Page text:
Many healthcare providers are keenly aware that sophisticated data and analytics — the discovery and communication of meaningful patterns within it — are essential to making the decisions organizations need to get right during a time of massive change. However, many fail to get past the starting gate. The sheer volume of raw data in the complex world of healthcare quickly can exceed an organization’s ability to act on the information it has accumulated.
When BMC launched an analytics program in 2010, it faced the same struggles that confront many healthcare organizations around the country today. New data frequently are greeted with confusion and suspicion. Reports often are “data dumps” that fail to tell a story and relate information to the challenges at hand. The successful infusion of analytics into everyday management decision making is rare. Typically, the increased volume of data simply generates a muddle of endless debate and the emergence of ad hoc groups and turf wars. Organizations rarely establish accountability for ensuring that the new data become the foundation for making decisions.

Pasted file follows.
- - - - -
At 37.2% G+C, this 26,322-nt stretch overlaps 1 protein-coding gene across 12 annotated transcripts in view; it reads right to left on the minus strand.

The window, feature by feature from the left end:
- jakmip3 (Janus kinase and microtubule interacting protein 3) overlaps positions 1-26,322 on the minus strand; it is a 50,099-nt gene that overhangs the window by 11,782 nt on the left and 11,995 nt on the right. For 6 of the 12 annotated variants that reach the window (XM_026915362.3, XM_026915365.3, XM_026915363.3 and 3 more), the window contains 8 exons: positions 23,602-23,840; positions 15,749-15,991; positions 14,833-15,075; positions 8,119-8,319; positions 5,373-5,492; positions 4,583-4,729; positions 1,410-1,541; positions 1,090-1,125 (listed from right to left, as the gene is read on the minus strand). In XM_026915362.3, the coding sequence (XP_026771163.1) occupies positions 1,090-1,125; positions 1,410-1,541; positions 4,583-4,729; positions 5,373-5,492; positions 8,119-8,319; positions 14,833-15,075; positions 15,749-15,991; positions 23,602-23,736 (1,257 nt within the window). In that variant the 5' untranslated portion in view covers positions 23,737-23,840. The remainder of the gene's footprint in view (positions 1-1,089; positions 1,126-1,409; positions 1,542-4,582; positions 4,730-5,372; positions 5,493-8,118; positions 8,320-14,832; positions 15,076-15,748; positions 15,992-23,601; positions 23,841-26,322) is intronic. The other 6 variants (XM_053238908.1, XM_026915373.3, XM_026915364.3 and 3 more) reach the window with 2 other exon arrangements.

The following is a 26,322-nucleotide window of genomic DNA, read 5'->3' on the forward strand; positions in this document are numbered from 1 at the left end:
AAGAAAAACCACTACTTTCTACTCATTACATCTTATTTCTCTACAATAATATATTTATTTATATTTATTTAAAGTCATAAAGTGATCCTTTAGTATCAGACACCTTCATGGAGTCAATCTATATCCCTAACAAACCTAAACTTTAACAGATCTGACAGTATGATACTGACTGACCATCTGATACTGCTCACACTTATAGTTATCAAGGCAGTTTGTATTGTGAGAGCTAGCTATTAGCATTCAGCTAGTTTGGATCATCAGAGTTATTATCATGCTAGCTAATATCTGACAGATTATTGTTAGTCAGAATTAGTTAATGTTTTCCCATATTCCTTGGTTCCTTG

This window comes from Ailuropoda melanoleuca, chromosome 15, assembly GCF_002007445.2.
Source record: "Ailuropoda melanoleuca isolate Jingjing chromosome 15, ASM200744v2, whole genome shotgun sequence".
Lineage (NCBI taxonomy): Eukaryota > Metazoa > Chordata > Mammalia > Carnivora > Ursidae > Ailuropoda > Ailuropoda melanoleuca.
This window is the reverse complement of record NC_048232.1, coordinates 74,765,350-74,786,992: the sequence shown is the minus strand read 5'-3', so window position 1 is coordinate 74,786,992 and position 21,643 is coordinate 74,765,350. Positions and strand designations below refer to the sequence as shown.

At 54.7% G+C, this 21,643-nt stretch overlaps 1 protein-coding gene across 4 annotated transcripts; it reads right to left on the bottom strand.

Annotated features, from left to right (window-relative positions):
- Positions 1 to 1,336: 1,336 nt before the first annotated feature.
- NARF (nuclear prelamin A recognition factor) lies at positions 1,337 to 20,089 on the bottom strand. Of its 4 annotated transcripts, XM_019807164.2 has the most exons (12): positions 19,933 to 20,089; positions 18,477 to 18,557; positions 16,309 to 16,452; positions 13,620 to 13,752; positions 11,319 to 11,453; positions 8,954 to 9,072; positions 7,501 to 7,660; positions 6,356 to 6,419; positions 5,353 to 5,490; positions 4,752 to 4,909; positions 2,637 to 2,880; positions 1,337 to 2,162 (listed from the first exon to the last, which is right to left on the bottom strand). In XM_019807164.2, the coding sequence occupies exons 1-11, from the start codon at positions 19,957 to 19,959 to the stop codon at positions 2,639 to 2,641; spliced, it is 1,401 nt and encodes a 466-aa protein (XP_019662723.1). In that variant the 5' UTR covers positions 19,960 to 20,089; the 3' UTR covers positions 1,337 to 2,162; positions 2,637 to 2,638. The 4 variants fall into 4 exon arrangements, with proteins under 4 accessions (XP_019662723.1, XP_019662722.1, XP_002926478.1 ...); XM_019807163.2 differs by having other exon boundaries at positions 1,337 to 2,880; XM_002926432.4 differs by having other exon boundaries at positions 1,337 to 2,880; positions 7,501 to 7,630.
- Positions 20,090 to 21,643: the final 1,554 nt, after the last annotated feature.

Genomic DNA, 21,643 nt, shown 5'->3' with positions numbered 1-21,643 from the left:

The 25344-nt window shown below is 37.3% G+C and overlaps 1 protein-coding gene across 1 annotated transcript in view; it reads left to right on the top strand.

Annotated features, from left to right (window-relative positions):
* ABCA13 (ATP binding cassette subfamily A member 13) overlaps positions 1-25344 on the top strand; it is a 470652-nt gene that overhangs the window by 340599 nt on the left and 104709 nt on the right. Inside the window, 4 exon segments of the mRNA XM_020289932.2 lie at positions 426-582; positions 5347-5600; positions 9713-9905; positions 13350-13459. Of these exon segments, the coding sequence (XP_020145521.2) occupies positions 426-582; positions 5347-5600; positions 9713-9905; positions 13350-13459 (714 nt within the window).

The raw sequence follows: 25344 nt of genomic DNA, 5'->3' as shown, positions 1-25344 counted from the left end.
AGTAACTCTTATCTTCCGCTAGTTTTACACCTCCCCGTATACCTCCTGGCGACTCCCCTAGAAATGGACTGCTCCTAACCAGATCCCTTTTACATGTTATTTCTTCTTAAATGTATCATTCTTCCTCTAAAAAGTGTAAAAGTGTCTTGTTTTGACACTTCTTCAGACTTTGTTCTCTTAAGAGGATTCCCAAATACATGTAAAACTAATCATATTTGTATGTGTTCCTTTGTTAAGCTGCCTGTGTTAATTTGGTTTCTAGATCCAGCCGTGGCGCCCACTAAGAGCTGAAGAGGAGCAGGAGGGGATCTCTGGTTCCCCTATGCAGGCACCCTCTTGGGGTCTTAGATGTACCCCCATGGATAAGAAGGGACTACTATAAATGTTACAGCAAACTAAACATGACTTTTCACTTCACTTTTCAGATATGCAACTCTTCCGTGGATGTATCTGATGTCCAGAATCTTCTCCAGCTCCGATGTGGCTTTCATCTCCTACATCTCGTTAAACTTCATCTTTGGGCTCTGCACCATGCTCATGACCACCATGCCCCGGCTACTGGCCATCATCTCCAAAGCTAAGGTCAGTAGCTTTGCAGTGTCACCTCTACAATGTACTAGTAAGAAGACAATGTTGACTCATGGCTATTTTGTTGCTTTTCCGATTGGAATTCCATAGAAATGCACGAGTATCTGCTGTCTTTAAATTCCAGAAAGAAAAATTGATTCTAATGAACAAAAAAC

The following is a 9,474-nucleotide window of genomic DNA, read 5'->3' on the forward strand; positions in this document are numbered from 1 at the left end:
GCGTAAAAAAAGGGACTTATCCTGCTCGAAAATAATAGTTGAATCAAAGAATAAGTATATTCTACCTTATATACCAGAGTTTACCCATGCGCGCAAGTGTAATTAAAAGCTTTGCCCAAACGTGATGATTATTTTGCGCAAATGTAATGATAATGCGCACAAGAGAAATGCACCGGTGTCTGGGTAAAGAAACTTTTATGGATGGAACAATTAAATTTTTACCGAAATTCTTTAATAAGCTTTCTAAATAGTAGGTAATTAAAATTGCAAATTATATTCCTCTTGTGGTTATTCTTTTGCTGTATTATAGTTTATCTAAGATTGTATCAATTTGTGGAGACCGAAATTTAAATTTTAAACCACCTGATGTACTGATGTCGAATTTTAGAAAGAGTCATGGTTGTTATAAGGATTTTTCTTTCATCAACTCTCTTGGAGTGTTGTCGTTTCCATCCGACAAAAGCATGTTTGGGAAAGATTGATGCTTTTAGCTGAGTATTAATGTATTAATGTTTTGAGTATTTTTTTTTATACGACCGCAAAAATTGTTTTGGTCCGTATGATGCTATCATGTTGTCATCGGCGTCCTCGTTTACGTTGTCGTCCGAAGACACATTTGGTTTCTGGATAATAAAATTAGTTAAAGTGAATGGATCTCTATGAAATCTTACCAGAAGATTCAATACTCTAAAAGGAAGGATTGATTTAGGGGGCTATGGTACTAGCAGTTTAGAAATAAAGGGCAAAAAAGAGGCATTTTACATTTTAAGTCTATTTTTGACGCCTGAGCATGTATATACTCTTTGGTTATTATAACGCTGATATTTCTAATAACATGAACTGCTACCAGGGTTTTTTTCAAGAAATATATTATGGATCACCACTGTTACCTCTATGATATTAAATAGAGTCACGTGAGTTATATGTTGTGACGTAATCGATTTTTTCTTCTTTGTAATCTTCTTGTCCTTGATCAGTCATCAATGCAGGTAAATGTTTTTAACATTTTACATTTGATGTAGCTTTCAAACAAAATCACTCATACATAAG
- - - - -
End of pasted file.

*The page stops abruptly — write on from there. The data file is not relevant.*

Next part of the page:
BMC, however, beat the odds and steered clear of the muddle. Its success sheds light on how healthcare organizations can hardwire analytics into critical decisions up and down the management structure.
The Productivity Question Mark
With revenues in free fall, BMC needed to make the most efficient use of its staff. To do that, the organization had to draw meaningful, measurable links between work volume, revenues and staffing resources. As is the case at a number of healthcare providers, BMC’s financial planning process didn’t make those connections.